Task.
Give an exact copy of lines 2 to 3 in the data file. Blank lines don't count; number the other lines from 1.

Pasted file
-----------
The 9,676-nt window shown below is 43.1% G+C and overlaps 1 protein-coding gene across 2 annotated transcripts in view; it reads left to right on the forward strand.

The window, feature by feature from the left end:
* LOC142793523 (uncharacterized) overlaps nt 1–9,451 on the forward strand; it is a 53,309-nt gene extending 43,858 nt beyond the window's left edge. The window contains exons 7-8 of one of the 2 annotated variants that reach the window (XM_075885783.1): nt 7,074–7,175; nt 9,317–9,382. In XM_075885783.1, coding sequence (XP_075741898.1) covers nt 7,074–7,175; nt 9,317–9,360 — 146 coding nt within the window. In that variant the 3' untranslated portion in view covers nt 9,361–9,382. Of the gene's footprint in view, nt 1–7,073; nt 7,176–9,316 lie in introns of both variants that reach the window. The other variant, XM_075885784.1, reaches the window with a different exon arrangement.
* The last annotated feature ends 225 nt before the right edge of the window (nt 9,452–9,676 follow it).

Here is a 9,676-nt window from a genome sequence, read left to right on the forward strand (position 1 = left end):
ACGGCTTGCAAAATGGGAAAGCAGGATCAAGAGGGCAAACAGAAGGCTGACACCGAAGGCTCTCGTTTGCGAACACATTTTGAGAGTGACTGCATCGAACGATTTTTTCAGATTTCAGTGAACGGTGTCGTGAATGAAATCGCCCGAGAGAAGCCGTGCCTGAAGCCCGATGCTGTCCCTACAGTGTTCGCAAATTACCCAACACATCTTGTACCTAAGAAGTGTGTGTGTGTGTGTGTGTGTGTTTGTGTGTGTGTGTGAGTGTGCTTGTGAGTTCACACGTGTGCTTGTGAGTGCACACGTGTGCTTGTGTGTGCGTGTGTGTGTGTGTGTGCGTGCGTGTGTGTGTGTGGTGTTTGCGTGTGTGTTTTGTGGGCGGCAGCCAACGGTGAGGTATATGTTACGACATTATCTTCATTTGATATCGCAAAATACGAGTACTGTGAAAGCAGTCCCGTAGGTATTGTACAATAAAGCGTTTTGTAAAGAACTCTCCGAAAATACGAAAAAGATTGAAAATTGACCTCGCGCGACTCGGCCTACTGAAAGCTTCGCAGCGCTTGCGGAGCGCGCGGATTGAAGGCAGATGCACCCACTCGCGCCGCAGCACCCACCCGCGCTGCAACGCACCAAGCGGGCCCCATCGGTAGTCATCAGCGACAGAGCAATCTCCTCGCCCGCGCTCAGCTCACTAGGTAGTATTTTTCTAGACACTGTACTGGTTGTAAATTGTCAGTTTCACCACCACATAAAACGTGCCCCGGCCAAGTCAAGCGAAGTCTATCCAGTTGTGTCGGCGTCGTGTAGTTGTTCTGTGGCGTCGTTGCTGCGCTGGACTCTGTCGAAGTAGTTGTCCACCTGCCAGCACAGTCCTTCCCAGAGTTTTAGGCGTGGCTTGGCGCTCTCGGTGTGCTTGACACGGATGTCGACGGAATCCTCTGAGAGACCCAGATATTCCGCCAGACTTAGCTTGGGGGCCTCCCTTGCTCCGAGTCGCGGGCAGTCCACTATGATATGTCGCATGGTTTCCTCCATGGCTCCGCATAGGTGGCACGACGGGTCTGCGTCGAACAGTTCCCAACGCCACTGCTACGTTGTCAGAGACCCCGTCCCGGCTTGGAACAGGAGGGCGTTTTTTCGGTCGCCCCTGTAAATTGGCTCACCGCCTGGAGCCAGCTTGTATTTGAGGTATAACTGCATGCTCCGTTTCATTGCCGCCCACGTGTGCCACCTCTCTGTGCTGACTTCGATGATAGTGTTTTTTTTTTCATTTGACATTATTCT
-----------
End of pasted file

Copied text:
The window, feature by feature from the left end:
* LOC142793523 (uncharacterized) overlaps nt 1–9,451 on the forward strand; it is a 53,309-nt gene extending 43,858 nt beyond the window's left edge. The window contains exons 7-8 of one of the 2 annotated variants that reach the window (XM_075885783.1): nt 7,074–7,175; nt 9,317–9,382. In XM_075885783.1, coding sequence (XP_075741898.1) covers nt 7,074–7,175; nt 9,317–9,360 — 146 coding nt within the window. In that variant the 3' untranslated portion in view covers nt 9,361–9,382. Of the gene's footprint in view, nt 1–7,073; nt 7,176–9,316 lie in introns of both variants that reach the window. The other variant, XM_075885784.1, reaches the window with a different exon arrangement.